Sounds like a really tough time with a lot of shit hitting the fan at once. I've been somewhere similar (I would never pretend to know how you feel), dealing with losing my mum, my partner leaving me out of the blue rendering me homeless, severe health issues causing me to nearly lose my job and financial bankruptcy due to having too much time off work with my health I ran out of sick pay. I was 22 and it was difficult. It's a serious test and if you hunker down and take it an hour at a time you can get through it, I promise there will be better days ahead, even if they're a fair way away.

Try not to make any huge decisions right now, while your head is all over the place. Do you have close friends to lean on? Try take care of yourself. If you need it or don't have anyone to confide in you can ring the Samaritans for fifteen minutes every night to download from the day and get some support and love from someone who cares, sometimes having that time and space to hold on for each day or week can help you get through the awful parts.

I'm really glad you felt able to post here. There's a lot of stigma and shame surrounding being signed off sick with mental health issues like stress or depression but if you're unable to work effectively or being at work is going to make the rest of your life/mental health go up in smoke then you have every right to be signed off. It's hard cos so many people have this perception people who do that are lazy or shirkers but their opinion is irrelevant. If it makes you feel any better I work in mental health and I'm signed off for two weeks right now with depression, I've never done this before but now I've had a couple days off I'm realising it was for the best, for me and for work and for my clients I help with similar issues.

Sometimes in life you have to put yourself first. It's a hard balance cos if your employer aren't supportive you're terrified of losing your job. Only you know what's the best to do in your situation. In the future you may have regrets whatever you decide. But you'll know you made the best decision you could with the information you had at the time while feeling how you did. Lots of love xxx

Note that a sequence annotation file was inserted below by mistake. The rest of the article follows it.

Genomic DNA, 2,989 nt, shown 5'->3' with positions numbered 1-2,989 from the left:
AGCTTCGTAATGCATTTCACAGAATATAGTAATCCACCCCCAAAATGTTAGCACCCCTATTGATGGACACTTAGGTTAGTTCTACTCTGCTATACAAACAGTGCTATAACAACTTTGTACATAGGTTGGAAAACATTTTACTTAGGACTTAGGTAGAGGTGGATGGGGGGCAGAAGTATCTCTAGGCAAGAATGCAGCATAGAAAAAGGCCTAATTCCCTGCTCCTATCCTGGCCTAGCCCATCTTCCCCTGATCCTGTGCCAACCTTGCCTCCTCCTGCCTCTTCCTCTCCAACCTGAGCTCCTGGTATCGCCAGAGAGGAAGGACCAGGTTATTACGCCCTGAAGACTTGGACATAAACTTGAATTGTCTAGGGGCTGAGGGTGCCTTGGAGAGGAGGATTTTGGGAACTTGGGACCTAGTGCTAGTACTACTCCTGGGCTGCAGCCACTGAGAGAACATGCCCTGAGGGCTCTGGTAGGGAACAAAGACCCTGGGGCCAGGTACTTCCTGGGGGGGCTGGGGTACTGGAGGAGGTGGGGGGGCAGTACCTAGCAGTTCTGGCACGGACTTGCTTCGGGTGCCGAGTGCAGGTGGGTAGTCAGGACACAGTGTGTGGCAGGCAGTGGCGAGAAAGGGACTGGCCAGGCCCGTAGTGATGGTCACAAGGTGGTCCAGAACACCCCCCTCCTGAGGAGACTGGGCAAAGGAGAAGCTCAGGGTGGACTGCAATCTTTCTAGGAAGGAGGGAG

hollowtree Thu 07-Dec-17 13:20:19

I'm not surprised you're at breaking point! Any one of these things is enough to floor someone. You're doing amazing to have got this far with your shit together!

Take some time off work, it's just a job. That's what I always think

LemonShark Thu 07-Dec-17 13:24:28

Ps it's not at all unusual to develop a health issue after or during a time of severe stress. I got sick loads during the time I mentioned in my last post, the year or two after my mum passed I was constantly struck down with colds and lung and bladder infections and migraines cos my body was so exhausted and my defences were so low. I know you'll feel work won't believe you and they may not, but that doesn't change the truth that you are sick at an inconvenient time. Like I say, figure out your pay conditions (sick pay), make sure you're unionised then you can decide to be signed off or not. I don't know many people who could keep working with flu let alone while they've just received news that both parents are so poorly. Your head must be spinning. If you need permission to take some time off sick then here if is: stress is a serious, real health condition. You have it. You probably can't perform brilliantly at work right now. You're not a machine, businesses employ people and therefore need to realise that people, not being machines, do sometimes get sick or go through trauma they need time to recover from. That's just life and your organisation will have other employees that have had to be off before for various reasons. Xx

Welshgirl40 Thu 07-Dec-17 13:25:31

Gosh, you’re going through a lot. You poor, poor love. I have been through a series of events awfully similar, and come through the other side. Yes, still recovering, but got through; just. Go to your doctor. That was the most important, productive and probably self preserving, action I took. They can help. Also, Macmillan have a great support group for the family of cancer sufferers. It’s a wonderful group, and so helpful.
Sending you strength and a huge, supportive hug.

hollowtree Thu 07-Dec-17 13:31:02

Much better response from lemon but that's what I was trying to say!

bambilegs Thu 07-Dec-17 16:48:23

Thank you both for taking the time to reply

bambilegs Thu 07-Dec-17 17:09:43

Thank you all so much for your kind words and support. I will go to the docs as soon as flu has eased x

Lefty1 Thu 07-Dec-17 23:45:42

Have you explained what's happening to your employer? in terms of your parents being sick? They need to be supporting you on this , without going into the specific is it a big company you work for as they are inclined to have good support guidelines in for members of staff going through stressful periods in there life?

Does your work place have a union?